In a new study conducted by researchers at the Johns Hopkins University, investigators conducted analysis of 13-plus years of data from participants of the Age-Related Eye Disease (AREDS) four- and nine-step scoring for AMD eligibility criteria and severity scale scoring, respectively. They then attempted to develop automated methods that would implement the metrics of both AREDS testing criteria with DL algorithms to automatically evaluate severity of AMD and risk of progression to advanced AMD in patients based on fundus photographs.
Investigators hoped this combination of testing would alleviate physician burden of quickly and efficiently identifying individuals at different levels of risk of disease progression among the patient population.
The AREDS scoring scales, developed by the National Institutes of Health, differ in that the four-step scale is used in public domain to identify individuals with intermediate- or advanced-stage AMD who might be referred for more monitoring of its development; the nine-step scale is a refined combination of a drusen area scale and pigmentary abnormality scale.
“This detailed grading of fundus images can be time-consuming and likely limited to highly trained fundus photograph graders,” investigators wrote. “Given the complexity of the 9-step scale, in the absence of trained graders (eg, from fundus photograph reading centers), most physicians probably do not use the AREDS detailed AMD severity scale.”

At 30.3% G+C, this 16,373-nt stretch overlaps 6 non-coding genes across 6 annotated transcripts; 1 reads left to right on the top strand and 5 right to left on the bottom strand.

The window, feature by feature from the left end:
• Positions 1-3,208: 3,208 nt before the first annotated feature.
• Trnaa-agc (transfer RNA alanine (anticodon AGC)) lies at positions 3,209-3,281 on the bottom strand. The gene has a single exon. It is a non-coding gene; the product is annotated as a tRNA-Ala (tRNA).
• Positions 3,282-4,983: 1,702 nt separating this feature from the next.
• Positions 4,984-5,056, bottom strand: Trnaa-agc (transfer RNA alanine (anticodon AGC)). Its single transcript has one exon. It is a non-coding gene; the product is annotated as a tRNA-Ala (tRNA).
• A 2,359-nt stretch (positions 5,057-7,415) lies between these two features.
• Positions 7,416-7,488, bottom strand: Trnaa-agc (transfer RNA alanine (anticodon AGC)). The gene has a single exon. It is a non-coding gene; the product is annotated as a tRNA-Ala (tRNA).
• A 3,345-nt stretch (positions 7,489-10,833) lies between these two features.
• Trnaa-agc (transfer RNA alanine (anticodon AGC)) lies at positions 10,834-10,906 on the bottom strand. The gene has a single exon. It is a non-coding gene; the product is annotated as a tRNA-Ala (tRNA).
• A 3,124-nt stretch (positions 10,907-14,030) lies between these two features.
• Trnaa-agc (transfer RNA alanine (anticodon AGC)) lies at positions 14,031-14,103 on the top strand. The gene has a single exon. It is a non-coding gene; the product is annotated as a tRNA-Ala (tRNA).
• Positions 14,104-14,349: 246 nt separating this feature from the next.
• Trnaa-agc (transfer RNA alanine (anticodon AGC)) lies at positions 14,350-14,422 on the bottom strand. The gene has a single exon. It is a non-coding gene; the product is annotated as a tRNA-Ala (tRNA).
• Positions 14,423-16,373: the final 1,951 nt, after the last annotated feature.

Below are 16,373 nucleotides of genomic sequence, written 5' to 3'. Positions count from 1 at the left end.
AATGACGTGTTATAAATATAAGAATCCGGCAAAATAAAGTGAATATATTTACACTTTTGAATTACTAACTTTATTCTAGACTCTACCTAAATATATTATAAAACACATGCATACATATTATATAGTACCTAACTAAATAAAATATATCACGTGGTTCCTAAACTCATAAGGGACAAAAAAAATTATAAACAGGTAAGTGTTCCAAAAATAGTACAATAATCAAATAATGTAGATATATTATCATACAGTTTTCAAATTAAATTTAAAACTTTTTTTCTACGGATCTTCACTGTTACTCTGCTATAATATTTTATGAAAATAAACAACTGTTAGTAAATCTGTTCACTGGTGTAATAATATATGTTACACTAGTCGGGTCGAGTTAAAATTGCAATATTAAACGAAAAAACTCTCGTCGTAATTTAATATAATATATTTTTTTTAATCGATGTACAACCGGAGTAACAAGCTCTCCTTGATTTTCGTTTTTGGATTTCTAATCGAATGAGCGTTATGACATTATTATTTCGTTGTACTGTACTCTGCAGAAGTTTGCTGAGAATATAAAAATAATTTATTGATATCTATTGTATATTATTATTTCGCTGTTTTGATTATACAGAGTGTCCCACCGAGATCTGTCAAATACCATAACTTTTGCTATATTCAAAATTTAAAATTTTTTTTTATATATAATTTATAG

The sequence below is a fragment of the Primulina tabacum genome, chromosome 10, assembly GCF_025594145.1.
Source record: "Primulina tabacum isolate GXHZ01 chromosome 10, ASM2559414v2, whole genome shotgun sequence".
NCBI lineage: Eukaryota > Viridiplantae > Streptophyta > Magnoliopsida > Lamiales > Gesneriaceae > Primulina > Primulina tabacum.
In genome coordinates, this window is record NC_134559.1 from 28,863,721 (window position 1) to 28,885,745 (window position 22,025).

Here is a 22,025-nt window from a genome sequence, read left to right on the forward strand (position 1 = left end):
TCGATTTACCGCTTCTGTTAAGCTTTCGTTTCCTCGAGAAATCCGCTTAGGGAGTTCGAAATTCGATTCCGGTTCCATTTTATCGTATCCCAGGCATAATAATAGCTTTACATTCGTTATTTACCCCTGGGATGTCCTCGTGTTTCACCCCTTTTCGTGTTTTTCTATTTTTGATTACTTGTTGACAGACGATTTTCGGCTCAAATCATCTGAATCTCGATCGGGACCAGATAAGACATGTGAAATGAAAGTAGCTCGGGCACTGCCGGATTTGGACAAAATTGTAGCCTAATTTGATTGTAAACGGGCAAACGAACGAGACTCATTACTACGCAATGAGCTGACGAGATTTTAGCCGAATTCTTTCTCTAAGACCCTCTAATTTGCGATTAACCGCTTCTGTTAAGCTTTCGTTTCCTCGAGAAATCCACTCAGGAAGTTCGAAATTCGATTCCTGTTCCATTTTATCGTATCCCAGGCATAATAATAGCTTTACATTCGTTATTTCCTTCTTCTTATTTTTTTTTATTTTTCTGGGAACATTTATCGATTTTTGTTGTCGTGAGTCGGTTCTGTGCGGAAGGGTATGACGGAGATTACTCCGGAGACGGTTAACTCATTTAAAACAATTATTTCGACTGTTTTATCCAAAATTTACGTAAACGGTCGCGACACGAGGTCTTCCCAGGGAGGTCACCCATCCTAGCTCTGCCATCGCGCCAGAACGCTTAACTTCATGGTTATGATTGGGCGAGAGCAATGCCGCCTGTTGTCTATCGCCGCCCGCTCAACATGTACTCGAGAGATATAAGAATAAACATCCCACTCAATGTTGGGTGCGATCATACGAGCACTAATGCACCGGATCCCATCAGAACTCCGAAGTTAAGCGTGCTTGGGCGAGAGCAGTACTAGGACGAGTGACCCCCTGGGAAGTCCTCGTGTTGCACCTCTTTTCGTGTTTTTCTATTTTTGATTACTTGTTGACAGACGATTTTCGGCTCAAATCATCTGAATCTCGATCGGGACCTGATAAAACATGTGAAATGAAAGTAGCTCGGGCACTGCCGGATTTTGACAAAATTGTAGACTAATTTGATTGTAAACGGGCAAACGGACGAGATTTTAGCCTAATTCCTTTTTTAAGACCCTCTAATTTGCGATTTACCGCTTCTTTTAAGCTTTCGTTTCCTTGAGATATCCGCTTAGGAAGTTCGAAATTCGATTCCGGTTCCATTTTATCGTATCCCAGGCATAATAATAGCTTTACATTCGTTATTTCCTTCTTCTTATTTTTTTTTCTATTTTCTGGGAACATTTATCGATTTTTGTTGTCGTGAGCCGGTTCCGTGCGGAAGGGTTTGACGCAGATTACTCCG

The DL algorithms included in the analysis were deep convolutional neural networks (DCNNs), which use various computational layers that perform convolutions and nonlinear activation operations to identify image features that represent the original fundus image at various levels of abstraction.
Investigators used 3 DL-based methods to infer five-year AMD risk in individuals directly from the fundus image as input. These methods included soft prediction, hard prediction, and regressed prediction.
The study included 4613 participants of the AREDS data set, featuring 67,401 color fundus images.
Investigators reported the results of the four-step classification had machine performance comparable to ophthalmologist testing, while the nine-step classification similarly reported a “substantial agreement with the criterion standard.” They reported weighted κ scores of 0.77 for the four-step scale and 0.74 for the nine-step scale. Overall mean estimation error for participant five-year risk ranged from 3.47% to 5.29%.
“In aggregate, preliminary findings suggest that DL methods may help in fine delineation of fundus and OCT, which also may help refine retinal diagnostics,” investigators wrote. “Furthermore, similar to the 4-step scale, these findings suggest that the 9-step scale from DL may be used in the public domain to screen individuals with referable AMD with greater granularity of predictability for progression to advanced AMD as well as for use by ophthalmologists assessing risk of AMD in an individual beyond that provided by the simple scale.”
They added that the greater predictive capability of the nine-step scale may make it more appealing for clinicians to assess new therapy efficacy in small sample sizes. Preliminary results show promise, they concluded, for future use of DL to assist physicians in tailored risk assessment plus disease progression in clinical trial settings.
“Deep learning may also eventually be used for public screening or monitoring in developed and developing countries worldwide that could assist in referring individuals to a health care practitioner when indicated and feasible,” they noted.
The study, “Use of Deep Learning for Detailed Severity Characterization and Estimation of 5-Year Risk Among Patients With Age-Related Macular Degeneration,” was published online on JAMA Ophthalmology.